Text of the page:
Guest Post by Ashley Bergin
In the world of makeup, there’s a list of hyped up words currently circulating that’ll cause cringe for any oily-skinned girl. Think hashtags such as: Luminous, Glowy, Reflective, Prism, Creamy, Radiant, and the atrocious “Dewy Dumpling”. For those of us who fight tooth and nail to prevent shine, we can’t imagine purposely applying makeup that appears to amp up oil levels!
Many popular products sprawled all over social media actually contain ingredients that can spell disaster for acne prone skin. Let’s take a look at some…
Charlotte Tilbury’s Airbrushed Finish Powder
The main ingredients are Talc, Mica and Dimethicone! These are 3 very unfriendly ingredients for oily, acne prone skin.
Talc and Dimethicone create a thick paste that clogs pores, the effects of which are intensified if the user has oily skin. Mica only adds shine to the skin, and should be reserved for eyeshadow and appropriately placed highlighters. In addition, this powder contains Rosa Multiflora Flower Wax. While we give them props for using a plant-derived ingredient, it’s still a rubbery wax that’s likely to clog pores.
When freshly applied, this powder looked nice and had even coverage, but it didn’t control shine for more than an hour. At a price point of $34, it seems like a whole lot to pay for burying your skin in less than stellar ingredients.
La Mer’s “The Powder”
Nestled among some unpronounceable synthetics, along with a few high-quality natural ingredients, we find the same offenders: Dimethicone and Mica. Plus, I can’t really figure out why such a pricey brand would add synthetic colors like Red 7, Red 30 and Yellow 5.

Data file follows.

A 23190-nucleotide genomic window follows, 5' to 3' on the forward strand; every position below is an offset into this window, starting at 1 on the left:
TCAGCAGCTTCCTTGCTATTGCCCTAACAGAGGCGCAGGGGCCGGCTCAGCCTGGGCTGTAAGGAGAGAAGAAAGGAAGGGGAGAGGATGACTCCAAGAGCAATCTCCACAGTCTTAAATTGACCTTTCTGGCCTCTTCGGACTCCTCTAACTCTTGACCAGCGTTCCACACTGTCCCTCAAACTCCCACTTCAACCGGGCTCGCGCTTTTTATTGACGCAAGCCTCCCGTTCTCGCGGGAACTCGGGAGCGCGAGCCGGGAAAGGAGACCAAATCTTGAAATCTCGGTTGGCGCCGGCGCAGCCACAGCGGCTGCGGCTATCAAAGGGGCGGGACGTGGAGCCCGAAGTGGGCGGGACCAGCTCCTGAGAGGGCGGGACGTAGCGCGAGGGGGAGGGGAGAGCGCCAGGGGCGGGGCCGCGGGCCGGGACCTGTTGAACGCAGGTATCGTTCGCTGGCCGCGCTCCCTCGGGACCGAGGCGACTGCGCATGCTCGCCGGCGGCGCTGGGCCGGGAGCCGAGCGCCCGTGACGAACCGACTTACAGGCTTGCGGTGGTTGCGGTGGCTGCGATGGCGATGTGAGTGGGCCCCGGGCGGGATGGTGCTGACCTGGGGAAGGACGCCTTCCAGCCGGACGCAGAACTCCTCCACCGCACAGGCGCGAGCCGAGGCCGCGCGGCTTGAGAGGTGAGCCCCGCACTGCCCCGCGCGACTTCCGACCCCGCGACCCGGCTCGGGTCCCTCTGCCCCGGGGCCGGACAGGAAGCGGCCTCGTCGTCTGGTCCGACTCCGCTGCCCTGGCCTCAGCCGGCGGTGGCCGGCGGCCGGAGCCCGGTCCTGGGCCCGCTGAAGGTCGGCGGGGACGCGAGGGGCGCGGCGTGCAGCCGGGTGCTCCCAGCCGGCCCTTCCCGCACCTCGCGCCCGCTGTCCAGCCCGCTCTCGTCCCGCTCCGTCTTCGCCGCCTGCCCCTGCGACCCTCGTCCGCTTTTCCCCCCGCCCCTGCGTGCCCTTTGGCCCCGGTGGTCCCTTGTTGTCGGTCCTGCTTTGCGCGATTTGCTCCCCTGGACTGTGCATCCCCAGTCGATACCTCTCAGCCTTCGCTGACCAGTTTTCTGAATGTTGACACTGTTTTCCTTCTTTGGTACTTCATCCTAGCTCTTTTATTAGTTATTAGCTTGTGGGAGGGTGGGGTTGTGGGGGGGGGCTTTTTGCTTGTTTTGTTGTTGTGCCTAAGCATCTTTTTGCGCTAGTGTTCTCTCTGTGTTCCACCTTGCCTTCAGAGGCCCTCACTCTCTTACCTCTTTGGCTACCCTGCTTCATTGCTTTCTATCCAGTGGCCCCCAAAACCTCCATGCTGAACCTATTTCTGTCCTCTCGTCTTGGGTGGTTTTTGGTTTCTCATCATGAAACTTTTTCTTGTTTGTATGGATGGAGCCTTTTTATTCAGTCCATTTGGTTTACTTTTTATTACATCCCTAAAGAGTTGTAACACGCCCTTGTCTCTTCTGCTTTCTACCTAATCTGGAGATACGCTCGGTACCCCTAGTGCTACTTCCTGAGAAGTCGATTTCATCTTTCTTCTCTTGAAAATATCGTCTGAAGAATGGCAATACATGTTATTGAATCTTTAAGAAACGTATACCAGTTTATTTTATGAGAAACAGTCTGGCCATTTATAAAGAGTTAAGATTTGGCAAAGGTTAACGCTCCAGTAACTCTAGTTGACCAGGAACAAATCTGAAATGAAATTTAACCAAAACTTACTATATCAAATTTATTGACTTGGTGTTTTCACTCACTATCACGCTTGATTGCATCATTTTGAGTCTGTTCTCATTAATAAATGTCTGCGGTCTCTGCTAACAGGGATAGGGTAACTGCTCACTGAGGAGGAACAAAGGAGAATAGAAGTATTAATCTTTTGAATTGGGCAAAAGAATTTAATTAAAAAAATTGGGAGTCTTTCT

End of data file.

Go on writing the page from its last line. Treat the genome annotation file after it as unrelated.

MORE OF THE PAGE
I actually sampled some of this at Nordstrom’s, wanting to find if it would truly provide the flawless finish it promises. Admittedly, it felt silky and gave me a poreless finish, but this was oh-so-temporary. I was wearing my usual water-based Dinair foundation, but skipped powder so I could see the genuine effect of La Mer’s brand. After I used the sample, I wandered around the store, browsing and trying on some shoes. Around 2 hours later, I checked my complexion in a dressing room mirror and was disappointed to see oily breakthrough and ACCENTUATED pores! I’ve used drugstore Cover Girl Powder that has a longer lasting finish than this bizarrely expensive product.
Thanks to Instagram, the “dewy dumpling” look (using La Mer’s Powder) is trending, which is horrifying to those with oily skin. There’s a fine line between spot-highlighting for a slight glow, and covering your entire complexion in a powder that coats you in shine, yet does nothing to control oil. All for $110 no less! Let’s leave this one for the dry skinned ladies.
We’re not just here to target overpriced powders...there are also drugstore brands and lower cost items that underperform.
E.L.F. Mineral Pearls and Halo Glow Setting Powders
While I'm a fan of quite a few E.L.F. products, these two powders were some of the worst for I ever tried on my oily skin. Not only do they have zero oil-control, they add an unwanted sheen to the complexion. These are especially bad to use when you might be photographed, as they contain mica, which reflects light and adds shine.
Mica can also clog pores, or at the very least it settles into pores and fine lines, massively accentuating them. While the Halo Glow Powder may appear unsuspecting, it contains a LOT of mica that becomes visible after application. In addition, these products both contain bismuth oxychloride, which can cause intense itching on oily skin.
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